UK Accounting Glossary
Persons who supply goods or services to a business in the normal course of trade and allow a period of credit before payment must be made.
A trade creditor is a supplier who has sent your business goods or supplied them with services, who you haven’t yet paid.
Suppliers who are owed payment for raw materials or a product’s component parts by the manufacturer. In business accounting applications, trade creditors and the amounts owed are listed in the company’s balance sheet as liabilities.
A trade creditor is a supplier that provides goods and services to its customers on credit terms. The amounts owed are stated on the balance sheet of a customer as a current liability, and on the balance sheet of the trade creditor as a current asset. A trade creditor typically analyses the financial statements, credit reports, and payment histories of its customers when deciding how much credit to extend to them.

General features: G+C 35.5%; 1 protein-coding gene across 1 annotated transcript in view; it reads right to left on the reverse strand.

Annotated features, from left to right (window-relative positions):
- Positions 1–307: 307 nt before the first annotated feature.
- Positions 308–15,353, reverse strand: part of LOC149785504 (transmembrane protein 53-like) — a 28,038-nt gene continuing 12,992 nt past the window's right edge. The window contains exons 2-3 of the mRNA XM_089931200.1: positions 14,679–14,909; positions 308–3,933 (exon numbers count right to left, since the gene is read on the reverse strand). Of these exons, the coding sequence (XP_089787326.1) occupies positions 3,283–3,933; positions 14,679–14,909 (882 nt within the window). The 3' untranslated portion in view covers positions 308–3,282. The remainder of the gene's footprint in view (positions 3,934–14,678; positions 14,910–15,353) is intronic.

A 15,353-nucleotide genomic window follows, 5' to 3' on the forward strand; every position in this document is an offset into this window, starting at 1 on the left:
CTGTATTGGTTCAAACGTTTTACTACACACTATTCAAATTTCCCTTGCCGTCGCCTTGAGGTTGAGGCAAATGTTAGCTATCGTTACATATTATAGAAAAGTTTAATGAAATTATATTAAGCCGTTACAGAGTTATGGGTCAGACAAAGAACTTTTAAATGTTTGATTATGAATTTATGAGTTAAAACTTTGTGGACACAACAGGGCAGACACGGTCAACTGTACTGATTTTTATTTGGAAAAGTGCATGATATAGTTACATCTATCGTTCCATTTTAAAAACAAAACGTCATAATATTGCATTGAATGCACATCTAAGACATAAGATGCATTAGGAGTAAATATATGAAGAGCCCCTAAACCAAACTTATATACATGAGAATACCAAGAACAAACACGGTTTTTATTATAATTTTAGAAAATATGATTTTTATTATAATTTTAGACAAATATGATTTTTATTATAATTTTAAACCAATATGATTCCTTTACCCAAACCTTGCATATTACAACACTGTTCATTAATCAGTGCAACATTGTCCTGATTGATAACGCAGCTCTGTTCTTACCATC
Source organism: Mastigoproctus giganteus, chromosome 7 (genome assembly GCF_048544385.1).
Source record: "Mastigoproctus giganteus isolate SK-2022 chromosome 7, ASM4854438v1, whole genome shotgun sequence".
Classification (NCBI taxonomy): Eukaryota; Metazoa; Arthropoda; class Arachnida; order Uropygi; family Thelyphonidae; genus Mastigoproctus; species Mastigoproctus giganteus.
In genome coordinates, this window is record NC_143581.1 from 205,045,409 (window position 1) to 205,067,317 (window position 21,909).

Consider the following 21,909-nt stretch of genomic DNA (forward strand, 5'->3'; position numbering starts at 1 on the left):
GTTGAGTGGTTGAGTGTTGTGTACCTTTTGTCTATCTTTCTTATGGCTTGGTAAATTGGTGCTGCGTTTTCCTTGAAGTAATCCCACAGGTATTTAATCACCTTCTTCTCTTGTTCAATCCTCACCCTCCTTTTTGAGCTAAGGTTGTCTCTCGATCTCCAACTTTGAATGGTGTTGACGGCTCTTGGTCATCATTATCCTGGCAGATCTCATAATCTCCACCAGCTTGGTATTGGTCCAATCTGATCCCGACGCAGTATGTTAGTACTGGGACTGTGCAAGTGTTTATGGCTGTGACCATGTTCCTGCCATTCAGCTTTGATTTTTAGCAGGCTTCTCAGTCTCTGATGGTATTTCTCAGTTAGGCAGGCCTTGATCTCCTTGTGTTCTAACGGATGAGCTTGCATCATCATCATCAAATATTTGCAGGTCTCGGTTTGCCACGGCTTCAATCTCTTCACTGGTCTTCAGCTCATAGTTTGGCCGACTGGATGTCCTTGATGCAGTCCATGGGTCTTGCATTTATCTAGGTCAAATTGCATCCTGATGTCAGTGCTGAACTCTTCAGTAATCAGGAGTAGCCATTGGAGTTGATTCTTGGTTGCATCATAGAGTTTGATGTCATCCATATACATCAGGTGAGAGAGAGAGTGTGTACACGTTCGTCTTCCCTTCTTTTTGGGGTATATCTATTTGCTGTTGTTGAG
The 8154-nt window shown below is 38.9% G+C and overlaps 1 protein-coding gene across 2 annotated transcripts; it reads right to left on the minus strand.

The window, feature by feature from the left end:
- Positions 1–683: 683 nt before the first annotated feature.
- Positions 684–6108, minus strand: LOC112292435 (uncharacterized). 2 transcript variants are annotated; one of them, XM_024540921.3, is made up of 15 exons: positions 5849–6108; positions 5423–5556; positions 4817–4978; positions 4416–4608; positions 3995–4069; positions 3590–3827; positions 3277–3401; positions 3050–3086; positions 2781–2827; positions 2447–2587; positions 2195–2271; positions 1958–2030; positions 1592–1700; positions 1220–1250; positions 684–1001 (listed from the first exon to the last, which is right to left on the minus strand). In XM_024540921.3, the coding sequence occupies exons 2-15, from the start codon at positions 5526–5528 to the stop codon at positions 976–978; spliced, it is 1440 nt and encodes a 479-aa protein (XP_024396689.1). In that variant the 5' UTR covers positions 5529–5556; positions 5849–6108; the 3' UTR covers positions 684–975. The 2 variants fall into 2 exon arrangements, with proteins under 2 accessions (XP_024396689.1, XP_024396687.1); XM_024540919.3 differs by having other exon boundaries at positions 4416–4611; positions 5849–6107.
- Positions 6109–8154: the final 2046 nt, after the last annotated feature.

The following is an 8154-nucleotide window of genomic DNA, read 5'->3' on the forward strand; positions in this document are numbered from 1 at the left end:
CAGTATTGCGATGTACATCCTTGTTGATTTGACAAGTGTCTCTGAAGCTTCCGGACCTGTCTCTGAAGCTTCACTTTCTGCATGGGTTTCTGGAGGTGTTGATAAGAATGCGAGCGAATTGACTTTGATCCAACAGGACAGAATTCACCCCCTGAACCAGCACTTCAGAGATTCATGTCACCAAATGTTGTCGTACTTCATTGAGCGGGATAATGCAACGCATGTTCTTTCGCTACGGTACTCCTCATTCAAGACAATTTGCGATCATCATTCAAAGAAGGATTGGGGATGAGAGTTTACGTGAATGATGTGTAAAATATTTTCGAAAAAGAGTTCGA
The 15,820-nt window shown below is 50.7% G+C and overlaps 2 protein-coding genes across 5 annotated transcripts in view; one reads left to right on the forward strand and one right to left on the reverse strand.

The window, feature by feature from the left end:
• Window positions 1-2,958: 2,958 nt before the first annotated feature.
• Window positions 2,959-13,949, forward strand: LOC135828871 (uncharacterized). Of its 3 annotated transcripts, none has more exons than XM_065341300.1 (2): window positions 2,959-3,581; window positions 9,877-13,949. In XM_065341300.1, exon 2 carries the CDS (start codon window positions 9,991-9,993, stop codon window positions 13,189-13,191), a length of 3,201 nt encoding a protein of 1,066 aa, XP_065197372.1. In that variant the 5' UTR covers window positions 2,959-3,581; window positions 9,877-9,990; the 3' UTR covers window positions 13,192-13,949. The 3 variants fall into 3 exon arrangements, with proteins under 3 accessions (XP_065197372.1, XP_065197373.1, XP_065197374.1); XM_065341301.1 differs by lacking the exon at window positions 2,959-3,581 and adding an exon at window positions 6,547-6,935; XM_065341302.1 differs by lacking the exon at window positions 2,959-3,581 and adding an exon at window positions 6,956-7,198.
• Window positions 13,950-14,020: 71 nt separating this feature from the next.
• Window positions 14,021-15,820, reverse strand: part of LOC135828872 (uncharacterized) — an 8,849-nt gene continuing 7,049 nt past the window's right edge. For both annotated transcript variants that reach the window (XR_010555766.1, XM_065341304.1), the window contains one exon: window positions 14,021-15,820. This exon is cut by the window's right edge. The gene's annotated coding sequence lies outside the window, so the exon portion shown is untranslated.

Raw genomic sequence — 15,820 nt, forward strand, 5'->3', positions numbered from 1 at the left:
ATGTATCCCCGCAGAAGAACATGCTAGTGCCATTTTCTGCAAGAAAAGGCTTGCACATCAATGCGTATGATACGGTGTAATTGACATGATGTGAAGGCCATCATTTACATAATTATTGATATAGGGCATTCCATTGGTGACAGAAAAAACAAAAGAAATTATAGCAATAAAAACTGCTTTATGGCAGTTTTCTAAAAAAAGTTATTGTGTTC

The amount that goes on your business’s balance sheet for trade creditors is the sum of all its unpaid invoices from suppliers, as at that point in time.
Current liabilities are normally settled from the amounts available in current assets. The main element of this is normally “trade creditors” – amounts owed by a business to its suppliers for goods and services supplied. A trade creditor is the opposite of a trade debtor.
To help you cite our definitions in your bibliography, here is the proper citation layout for the three major formatting styles, with all of the relevant information filled in.
Definitions for Trade Creditors are sourced/syndicated and enhanced from:
This glossary post was last updated: 23rd December 2018.